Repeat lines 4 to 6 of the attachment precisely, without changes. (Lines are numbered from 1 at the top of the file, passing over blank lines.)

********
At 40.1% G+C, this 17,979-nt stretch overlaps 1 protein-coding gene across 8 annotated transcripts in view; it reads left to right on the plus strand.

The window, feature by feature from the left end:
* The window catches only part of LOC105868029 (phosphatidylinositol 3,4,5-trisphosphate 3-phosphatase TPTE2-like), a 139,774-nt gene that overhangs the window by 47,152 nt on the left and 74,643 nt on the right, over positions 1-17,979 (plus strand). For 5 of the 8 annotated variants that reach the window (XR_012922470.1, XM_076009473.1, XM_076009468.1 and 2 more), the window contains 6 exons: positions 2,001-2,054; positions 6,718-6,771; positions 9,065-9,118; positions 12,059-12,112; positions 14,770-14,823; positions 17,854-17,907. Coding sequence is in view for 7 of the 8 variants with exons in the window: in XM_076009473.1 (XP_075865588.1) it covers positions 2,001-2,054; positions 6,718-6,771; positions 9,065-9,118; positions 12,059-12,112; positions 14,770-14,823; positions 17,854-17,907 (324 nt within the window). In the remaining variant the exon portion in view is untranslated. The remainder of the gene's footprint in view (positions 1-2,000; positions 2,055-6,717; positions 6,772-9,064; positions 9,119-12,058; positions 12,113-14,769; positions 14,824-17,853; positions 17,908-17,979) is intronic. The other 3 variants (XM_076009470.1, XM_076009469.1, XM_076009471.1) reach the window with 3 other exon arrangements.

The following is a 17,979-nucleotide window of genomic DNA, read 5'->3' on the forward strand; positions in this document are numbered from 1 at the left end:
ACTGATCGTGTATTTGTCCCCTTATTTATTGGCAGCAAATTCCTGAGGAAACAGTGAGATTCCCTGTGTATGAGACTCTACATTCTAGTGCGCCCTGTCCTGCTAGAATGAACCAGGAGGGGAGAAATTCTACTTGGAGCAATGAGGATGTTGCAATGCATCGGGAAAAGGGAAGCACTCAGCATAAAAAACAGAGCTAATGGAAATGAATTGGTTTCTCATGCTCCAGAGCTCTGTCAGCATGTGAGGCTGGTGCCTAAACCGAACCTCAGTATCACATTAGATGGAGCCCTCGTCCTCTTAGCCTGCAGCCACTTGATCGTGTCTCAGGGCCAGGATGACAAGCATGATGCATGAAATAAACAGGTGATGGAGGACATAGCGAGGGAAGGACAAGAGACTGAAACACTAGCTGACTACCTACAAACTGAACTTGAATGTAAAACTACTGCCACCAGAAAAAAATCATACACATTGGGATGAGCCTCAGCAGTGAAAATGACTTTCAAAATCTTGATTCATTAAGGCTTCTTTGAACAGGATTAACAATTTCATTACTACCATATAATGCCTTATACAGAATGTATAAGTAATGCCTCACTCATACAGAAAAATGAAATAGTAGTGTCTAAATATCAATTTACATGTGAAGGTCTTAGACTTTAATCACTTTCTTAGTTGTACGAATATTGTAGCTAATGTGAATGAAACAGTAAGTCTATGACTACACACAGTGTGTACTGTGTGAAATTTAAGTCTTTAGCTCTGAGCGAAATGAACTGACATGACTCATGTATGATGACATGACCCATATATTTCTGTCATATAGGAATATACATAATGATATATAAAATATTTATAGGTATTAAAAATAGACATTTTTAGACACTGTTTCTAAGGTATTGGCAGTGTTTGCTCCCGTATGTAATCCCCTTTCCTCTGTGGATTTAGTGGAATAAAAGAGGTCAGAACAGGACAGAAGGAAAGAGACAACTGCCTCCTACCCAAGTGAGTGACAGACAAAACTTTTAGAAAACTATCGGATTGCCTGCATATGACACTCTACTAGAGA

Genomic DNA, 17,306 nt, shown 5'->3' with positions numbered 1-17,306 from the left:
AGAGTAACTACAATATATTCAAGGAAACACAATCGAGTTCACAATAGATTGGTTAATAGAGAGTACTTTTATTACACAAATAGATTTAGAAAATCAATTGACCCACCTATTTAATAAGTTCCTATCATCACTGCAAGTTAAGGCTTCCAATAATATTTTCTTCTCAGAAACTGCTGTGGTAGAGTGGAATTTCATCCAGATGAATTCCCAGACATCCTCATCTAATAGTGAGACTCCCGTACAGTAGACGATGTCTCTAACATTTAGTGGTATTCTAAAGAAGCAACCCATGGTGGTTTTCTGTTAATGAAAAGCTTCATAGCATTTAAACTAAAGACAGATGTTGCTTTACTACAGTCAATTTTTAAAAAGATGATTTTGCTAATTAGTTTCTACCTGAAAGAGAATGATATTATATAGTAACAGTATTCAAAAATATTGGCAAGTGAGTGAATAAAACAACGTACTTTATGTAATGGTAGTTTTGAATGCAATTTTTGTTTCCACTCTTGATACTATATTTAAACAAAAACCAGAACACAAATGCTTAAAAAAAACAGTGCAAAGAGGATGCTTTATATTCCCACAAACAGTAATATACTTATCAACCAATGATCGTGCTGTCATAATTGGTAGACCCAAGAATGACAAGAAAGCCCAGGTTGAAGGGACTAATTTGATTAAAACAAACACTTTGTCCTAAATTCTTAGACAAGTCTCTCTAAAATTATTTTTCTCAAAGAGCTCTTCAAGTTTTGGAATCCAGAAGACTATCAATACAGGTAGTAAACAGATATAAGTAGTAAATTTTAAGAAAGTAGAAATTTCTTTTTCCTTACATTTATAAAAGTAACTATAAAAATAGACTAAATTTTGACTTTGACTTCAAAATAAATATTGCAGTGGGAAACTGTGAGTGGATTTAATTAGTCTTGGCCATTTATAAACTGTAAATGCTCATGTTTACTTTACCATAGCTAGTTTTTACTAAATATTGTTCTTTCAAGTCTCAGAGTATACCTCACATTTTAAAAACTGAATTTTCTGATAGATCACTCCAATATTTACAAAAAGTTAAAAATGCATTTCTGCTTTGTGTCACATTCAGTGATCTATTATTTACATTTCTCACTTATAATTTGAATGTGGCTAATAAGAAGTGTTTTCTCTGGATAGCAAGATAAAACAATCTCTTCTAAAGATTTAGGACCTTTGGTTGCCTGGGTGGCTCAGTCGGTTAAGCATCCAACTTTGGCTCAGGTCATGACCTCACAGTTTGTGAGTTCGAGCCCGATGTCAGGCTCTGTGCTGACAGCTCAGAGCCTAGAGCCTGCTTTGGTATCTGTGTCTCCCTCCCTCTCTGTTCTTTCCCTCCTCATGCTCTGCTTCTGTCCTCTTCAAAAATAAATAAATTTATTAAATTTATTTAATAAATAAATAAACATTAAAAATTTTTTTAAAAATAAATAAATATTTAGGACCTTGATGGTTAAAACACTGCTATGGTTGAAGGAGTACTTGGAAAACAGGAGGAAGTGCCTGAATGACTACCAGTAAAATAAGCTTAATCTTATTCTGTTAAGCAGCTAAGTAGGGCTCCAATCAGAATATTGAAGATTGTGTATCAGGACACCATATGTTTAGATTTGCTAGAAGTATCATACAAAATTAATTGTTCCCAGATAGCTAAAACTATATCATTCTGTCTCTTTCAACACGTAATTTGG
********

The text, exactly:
The following is a 17,979-nucleotide window of genomic DNA, read 5'->3' on the forward strand; positions in this document are numbered from 1 at the left end:
ACTGATCGTGTATTTGTCCCCTTATTTATTGGCAGCAAATTCCTGAGGAAACAGTGAGATTCCCTGTGTATGAGACTCTACATTCTAGTGCGCCCTGTCCTGCTAGAATGAACCAGGAGGGGAGAAATTCTACTTGGAGCAATGAGGATGTTGCAATGCATCGGGAAAAGGGAAGCACTCAGCATAAAAAACAGAGCTAATGGAAATGAATTGGTTTCTCATGCTCCAGAGCTCTGTCAGCATGTGAGGCTGGTGCCTAAACCGAACCTCAGTATCACATTAGATGGAGCCCTCGTCCTCTTAGCCTGCAGCCACTTGATCGTGTCTCAGGGCCAGGATGACAAGCATGATGCATGAAATAAACAGGTGATGGAGGACATAGCGAGGGAAGGACAAGAGACTGAAACACTAGCTGACTACCTACAAACTGAACTTGAATGTAAAACTACTGCCACCAGAAAAAAATCATACACATTGGGATGAGCCTCAGCAGTGAAAATGACTTTCAAAATCTTGATTCATTAAGGCTTCTTTGAACAGGATTAACAATTTCATTACTACCATATAATGCCTTATACAGAATGTATAAGTAATGCCTCACTCATACAGAAAAATGAAATAGTAGTGTCTAAATATCAATTTACATGTGAAGGTCTTAGACTTTAATCACTTTCTTAGTTGTACGAATATTGTAGCTAATGTGAATGAAACAGTAAGTCTATGACTACACACAGTGTGTACTGTGTGAAATTTAAGTCTTTAGCTCTGAGCGAAATGAACTGACATGACTCATGTATGATGACATGACCCATATATTTCTGTCATATAGGAATATACATAATGATATATAAAATATTTATAGGTATTAAAAATAGACATTTTTAGACACTGTTTCTAAGGTATTGGCAGTGTTTGCTCCCGTATGTAATCCCCTTTCCTCTGTGGATTTAGTGGAATAAAAGAGGTCAGAACAGGACAGAAGGAAAGAGACAACTGCCTCCTACCCAAGTGAGTGACAGACAAAACTTTTAGAAAACTATCGGATTGCCTGCATATGACACTCTACTAGAGA

Genomic DNA, 17,306 nt, shown 5'->3' with positions numbered 1-17,306 from the left: